Suppose the women trapped by repressive Islamic cultures armed themselves with knives, studied self-defense from girlhood on, and demanded that each and every man be trained to deal with sexual desire in respectful, self-and-other honoring ways? Suppose every Islamic (and Christian, Jewish, and Hindu) cleric began today to make it clear that women can know as much about God as men. Suppose Islamic men were taught from a young age that there is no shame in sexual desire, no honor in killing those who see the world differently, and no holiness in condemning heresy.

What a crazy dream, to think that there or here freedom, equality, respect, empathy, a simple delight in our sensuality and capacity to love could be the basis of erotic connection. What a dream to think that we could stop dehumanizing women through rape or abuse, insane norms of appearance or good girl/bad girl stereotypes. Or that we could overthrow legal and cultural systems in which women are systematically dehumanized.

Can we even imagine a culture in which women cease to celebrate their masochism and men their sadism? A culture without the need for an erotics of "consensual" whipping and the near sexual joy exhibited in horrific jihadi videos of beheadings and burnings?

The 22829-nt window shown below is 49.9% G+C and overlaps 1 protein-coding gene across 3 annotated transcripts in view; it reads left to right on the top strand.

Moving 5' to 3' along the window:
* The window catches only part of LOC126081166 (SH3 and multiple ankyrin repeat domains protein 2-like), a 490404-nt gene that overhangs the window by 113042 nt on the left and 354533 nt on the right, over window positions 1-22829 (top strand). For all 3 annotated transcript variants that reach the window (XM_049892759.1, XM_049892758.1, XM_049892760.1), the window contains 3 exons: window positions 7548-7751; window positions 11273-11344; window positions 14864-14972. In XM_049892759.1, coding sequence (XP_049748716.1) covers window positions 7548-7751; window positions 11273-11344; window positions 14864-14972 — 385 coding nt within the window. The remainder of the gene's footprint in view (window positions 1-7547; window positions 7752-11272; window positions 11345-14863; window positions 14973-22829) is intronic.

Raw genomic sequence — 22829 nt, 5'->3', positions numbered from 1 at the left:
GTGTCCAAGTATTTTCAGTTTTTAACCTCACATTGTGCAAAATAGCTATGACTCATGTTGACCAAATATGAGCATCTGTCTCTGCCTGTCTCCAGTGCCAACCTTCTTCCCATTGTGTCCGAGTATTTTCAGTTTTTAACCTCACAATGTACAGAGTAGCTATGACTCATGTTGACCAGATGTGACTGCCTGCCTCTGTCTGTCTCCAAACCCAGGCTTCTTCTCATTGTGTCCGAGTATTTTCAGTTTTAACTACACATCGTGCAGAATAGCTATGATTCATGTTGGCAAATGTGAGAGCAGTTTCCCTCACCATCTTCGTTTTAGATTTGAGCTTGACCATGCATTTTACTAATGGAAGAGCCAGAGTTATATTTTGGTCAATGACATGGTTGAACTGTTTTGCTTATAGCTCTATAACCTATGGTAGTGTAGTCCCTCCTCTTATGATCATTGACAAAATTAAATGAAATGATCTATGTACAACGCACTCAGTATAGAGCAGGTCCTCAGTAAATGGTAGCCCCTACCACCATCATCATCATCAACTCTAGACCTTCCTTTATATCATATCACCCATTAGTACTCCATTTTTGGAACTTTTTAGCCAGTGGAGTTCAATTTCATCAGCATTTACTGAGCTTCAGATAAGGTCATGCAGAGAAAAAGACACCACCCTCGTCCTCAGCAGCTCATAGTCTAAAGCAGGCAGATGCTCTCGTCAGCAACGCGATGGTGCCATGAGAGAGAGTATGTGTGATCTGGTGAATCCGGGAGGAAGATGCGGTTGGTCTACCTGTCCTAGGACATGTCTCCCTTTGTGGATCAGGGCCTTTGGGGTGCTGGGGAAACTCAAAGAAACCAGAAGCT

Surely there must be an alternative to all this violence; the ways we have to hurt someone to love them or hurt Others to serve God. Perhaps we could face each other naked and emotionally open, grateful that we are taking part in the miracle of existence. Perhaps we could treasure our ability to share our gladness with each other: without whips and handcuffs, without demands that the Other see the world as we do or worship the same God.

In such a world men might be sexually frustrated, but we wouldn't see it as women's fault. We might be scared of intimacy, but we'd be able to admit it without degrading women. We might not like the way other people live, or what they write about our faith, but we could say so without bullets or bombs.

What courage all this would take. And what love. How far away we are from such a world. But let's hope, if only for a few moments, that it might be possible.

Roger S. Gottlieb is professor of philosophy at Worcester Polytechnic Institute. His newest book is Political and Spiritual: Essays on Religion, Environment, Disability, and Justice [Read an excerpt here.] He has previously published the Nautilus Book Award winners Spirituality: What it is and Why it Matters and the short story collection Engaging Voices: Tales of Morality and Meaning in an Age of Global Warming.